Living with Heart Disease

Your Care Explained > Care Stages : Living with Heart Disease

Completing your treatment at Brigham and Women’s doesn’t mean your therapy is at an end.

If you are not enrolled in a cardiac rehabilitation program, ask your cardiologist for a referral to one near your home. You’ll want to look for a program that emphasizes exercise and healthful diets and offers a wide range of services, including education and behavioral counseling. Enrolling in a cardiac rehab program could be one of the best gifts you could give yourself and your family; research indicates that women who complete cardiac rehab programs have a lower risk of heart attack and death.

Staying Heart Healthy:

When you fully recover from your procedure, you are likely to feel better and have more energy than before. You will also have a few new responsibilities. You may be taking new medications, which may require changes in your diet or eating habits. If you have a pacemaker or ICD, you’ll need to remember to have your medical ID with you at all times and to have your device tested periodically. You may have a series of follow-up medical appointments to work into your schedule. And you should be working to follow a heart health lifestyle. Although your life may have returned to normal, it will be a new, and possibly better, normal.

Prevention and Nutrition

After you’ve recovered from your procedure and treatment, you’ll need to adapt a healthy lifestyle. You should monitor your heart rate, maintain a healthy body weight, exercise, and stop (or don’t start) smoking.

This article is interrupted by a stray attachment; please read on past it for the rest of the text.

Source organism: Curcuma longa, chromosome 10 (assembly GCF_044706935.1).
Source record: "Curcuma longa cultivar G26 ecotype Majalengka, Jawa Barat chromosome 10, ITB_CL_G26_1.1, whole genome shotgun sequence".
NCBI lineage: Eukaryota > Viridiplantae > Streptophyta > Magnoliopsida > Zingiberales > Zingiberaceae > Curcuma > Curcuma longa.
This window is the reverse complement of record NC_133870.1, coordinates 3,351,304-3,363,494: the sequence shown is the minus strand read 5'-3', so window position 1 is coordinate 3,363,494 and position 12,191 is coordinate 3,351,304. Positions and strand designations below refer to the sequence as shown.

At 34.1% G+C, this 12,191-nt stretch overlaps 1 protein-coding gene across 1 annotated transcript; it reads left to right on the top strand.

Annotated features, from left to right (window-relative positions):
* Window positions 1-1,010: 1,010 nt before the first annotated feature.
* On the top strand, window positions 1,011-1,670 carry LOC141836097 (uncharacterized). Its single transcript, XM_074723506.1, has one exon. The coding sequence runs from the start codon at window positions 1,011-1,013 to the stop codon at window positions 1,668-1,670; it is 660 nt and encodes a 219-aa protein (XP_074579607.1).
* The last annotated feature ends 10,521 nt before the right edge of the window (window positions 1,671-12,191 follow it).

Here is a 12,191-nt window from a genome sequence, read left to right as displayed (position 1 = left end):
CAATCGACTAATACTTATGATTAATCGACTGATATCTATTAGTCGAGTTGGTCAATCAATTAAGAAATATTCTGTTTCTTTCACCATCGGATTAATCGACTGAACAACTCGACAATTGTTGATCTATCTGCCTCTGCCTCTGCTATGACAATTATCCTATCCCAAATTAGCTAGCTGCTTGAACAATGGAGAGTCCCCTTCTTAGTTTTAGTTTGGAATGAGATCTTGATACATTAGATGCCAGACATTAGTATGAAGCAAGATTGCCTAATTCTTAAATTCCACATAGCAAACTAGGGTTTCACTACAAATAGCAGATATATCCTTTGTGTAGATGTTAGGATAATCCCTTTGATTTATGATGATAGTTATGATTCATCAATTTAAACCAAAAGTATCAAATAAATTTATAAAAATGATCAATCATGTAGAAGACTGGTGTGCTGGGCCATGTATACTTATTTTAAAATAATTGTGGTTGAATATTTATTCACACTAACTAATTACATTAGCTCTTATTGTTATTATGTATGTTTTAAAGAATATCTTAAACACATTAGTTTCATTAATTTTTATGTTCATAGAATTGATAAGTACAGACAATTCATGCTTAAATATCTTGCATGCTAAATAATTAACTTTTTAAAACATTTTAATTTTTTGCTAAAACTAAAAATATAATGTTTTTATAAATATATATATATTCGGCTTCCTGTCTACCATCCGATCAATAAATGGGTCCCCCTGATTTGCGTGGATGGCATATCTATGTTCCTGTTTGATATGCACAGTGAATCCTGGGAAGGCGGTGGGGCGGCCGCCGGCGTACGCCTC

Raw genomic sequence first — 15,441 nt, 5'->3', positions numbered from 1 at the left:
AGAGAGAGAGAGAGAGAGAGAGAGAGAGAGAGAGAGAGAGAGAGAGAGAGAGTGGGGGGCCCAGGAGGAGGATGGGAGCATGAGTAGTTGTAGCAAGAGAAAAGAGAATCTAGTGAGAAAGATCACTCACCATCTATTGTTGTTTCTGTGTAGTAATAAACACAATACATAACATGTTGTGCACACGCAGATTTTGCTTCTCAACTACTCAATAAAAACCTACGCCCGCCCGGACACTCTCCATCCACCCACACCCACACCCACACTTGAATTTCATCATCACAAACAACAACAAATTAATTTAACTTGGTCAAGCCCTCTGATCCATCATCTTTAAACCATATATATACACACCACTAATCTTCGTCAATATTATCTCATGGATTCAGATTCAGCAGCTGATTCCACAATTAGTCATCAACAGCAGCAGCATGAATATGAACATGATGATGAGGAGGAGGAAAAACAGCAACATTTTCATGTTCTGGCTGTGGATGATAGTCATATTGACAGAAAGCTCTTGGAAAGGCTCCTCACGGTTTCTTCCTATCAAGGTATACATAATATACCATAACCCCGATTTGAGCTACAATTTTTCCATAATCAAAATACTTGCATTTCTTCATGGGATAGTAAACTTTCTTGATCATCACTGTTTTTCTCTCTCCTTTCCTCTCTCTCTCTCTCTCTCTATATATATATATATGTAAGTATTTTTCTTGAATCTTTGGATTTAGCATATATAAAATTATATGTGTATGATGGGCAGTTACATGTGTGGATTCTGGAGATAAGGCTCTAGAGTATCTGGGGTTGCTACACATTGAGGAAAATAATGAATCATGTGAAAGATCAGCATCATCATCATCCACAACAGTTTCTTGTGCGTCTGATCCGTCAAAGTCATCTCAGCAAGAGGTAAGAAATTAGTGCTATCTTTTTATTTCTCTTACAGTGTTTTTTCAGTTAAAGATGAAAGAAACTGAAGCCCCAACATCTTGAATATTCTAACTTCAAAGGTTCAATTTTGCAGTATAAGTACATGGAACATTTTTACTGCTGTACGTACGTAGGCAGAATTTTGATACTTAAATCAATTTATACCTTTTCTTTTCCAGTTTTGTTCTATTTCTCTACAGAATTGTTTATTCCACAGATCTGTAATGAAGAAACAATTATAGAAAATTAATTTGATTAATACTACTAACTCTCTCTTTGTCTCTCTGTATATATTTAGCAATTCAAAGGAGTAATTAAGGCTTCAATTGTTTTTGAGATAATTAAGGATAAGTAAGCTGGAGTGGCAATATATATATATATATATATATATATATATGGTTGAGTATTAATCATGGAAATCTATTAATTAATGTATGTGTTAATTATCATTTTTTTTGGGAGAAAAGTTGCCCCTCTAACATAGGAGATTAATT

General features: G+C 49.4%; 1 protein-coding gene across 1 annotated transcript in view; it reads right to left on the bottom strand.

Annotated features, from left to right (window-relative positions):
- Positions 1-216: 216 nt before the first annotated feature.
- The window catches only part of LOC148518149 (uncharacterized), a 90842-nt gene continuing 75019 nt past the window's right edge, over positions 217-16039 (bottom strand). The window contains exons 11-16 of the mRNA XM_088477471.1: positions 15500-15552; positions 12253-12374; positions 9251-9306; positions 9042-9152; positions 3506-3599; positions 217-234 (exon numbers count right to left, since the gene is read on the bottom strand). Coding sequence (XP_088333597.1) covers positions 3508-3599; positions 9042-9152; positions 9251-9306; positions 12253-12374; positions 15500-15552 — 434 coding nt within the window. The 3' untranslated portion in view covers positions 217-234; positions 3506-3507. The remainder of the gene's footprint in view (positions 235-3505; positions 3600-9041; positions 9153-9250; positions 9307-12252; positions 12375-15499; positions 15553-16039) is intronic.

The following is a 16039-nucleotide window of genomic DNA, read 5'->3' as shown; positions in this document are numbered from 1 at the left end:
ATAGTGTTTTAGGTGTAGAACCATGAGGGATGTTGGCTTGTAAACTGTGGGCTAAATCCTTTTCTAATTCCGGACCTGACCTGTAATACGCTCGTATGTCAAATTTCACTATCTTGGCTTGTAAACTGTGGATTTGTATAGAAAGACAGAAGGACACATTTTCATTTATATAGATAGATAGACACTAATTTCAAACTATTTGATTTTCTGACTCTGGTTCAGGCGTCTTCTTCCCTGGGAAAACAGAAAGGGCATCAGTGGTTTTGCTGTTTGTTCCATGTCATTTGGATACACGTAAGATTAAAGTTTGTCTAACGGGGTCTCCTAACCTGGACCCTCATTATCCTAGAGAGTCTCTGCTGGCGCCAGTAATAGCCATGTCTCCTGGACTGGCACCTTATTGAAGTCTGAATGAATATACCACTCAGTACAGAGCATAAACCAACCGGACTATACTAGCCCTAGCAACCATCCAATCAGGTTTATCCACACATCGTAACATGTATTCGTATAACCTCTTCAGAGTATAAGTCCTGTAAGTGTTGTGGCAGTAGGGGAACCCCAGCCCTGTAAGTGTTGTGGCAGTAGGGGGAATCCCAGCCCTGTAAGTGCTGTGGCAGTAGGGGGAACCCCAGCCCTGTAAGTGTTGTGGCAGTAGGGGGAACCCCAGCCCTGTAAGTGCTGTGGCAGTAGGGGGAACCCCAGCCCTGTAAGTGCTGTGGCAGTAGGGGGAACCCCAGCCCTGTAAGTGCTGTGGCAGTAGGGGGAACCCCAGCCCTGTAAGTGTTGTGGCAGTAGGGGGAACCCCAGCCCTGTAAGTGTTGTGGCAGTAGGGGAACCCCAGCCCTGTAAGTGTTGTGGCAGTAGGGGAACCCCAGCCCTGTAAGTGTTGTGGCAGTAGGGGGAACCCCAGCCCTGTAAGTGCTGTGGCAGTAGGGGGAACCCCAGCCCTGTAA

In addition, you should eat healthy foods for good nutrition, in order to lower cholesterol and blood glucose levels. This includes diets high in fiber, low in sodium, low in refined carbohydrates, high in essential nutrients, and low in unhealthy fats (i.e. trans fats and saturated fats). Try to adapt some of the guidelines of the DASH diet or the Mediterranean diet in order to maintain heart-healthy eating habits.

Finally, you should try to reduce stress in your daily life. By eating a healthy diet, attaining a healthy body weight, getting regular physical activity, not smoking, and consuming a modest amount of alcohol, you can reduce your risk of heart disease by 80%.

Date Last Modified: January 21, 2011

Send Feedback To: BWH Women’s Health at

75 Francis Street, Boston, MA 02115 617.732.5500
harvard medical school partners healthcare © BWH 2011